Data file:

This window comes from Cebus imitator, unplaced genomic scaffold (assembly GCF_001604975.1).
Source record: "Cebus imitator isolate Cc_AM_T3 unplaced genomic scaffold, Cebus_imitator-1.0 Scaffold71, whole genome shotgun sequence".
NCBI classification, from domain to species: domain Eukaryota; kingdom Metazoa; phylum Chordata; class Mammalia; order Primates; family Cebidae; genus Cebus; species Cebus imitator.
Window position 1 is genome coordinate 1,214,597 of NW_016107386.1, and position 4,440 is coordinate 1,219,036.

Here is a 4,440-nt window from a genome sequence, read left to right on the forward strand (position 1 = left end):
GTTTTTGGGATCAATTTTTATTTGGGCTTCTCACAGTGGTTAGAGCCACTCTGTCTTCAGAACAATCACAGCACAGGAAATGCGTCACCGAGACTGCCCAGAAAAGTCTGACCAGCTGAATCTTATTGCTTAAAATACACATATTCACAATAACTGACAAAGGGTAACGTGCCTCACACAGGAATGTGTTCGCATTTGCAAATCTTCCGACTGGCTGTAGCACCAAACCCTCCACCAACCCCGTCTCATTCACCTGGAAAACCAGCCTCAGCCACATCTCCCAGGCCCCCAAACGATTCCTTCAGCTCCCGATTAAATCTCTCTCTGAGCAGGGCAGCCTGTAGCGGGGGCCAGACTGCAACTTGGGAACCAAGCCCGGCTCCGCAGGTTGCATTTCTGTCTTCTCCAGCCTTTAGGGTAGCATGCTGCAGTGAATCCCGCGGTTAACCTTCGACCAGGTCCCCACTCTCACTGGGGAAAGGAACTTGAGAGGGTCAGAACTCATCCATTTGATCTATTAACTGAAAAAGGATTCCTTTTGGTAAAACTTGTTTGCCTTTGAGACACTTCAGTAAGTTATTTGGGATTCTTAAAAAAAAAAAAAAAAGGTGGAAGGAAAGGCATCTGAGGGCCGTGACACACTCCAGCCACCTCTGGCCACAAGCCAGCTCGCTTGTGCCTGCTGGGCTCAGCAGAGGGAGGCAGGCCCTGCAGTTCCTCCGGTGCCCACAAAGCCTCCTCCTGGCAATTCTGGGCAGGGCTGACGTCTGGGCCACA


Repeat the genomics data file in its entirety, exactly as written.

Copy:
This window comes from Cebus imitator, unplaced genomic scaffold (assembly GCF_001604975.1).
Source record: "Cebus imitator isolate Cc_AM_T3 unplaced genomic scaffold, Cebus_imitator-1.0 Scaffold71, whole genome shotgun sequence".
NCBI classification, from domain to species: domain Eukaryota; kingdom Metazoa; phylum Chordata; class Mammalia; order Primates; family Cebidae; genus Cebus; species Cebus imitator.
Window position 1 is genome coordinate 1,214,597 of NW_016107386.1, and position 4,440 is coordinate 1,219,036.

Here is a 4,440-nt window from a genome sequence, read left to right on the forward strand (position 1 = left end):
GTTTTTGGGATCAATTTTTATTTGGGCTTCTCACAGTGGTTAGAGCCACTCTGTCTTCAGAACAATCACAGCACAGGAAATGCGTCACCGAGACTGCCCAGAAAAGTCTGACCAGCTGAATCTTATTGCTTAAAATACACATATTCACAATAACTGACAAAGGGTAACGTGCCTCACACAGGAATGTGTTCGCATTTGCAAATCTTCCGACTGGCTGTAGCACCAAACCCTCCACCAACCCCGTCTCATTCACCTGGAAAACCAGCCTCAGCCACATCTCCCAGGCCCCCAAACGATTCCTTCAGCTCCCGATTAAATCTCTCTCTGAGCAGGGCAGCCTGTAGCGGGGGCCAGACTGCAACTTGGGAACCAAGCCCGGCTCCGCAGGTTGCATTTCTGTCTTCTCCAGCCTTTAGGGTAGCATGCTGCAGTGAATCCCGCGGTTAACCTTCGACCAGGTCCCCACTCTCACTGGGGAAAGGAACTTGAGAGGGTCAGAACTCATCCATTTGATCTATTAACTGAAAAAGGATTCCTTTTGGTAAAACTTGTTTGCCTTTGAGACACTTCAGTAAGTTATTTGGGATTCTTAAAAAAAAAAAAAAAAGGTGGAAGGAAAGGCATCTGAGGGCCGTGACACACTCCAGCCACCTCTGGCCACAAGCCAGCTCGCTTGTGCCTGCTGGGCTCAGCAGAGGGAGGCAGGCCCTGCAGTTCCTCCGGTGCCCACAAAGCCTCCTCCTGGCAATTCTGGGCAGGGCTGACGTCTGGGCCACA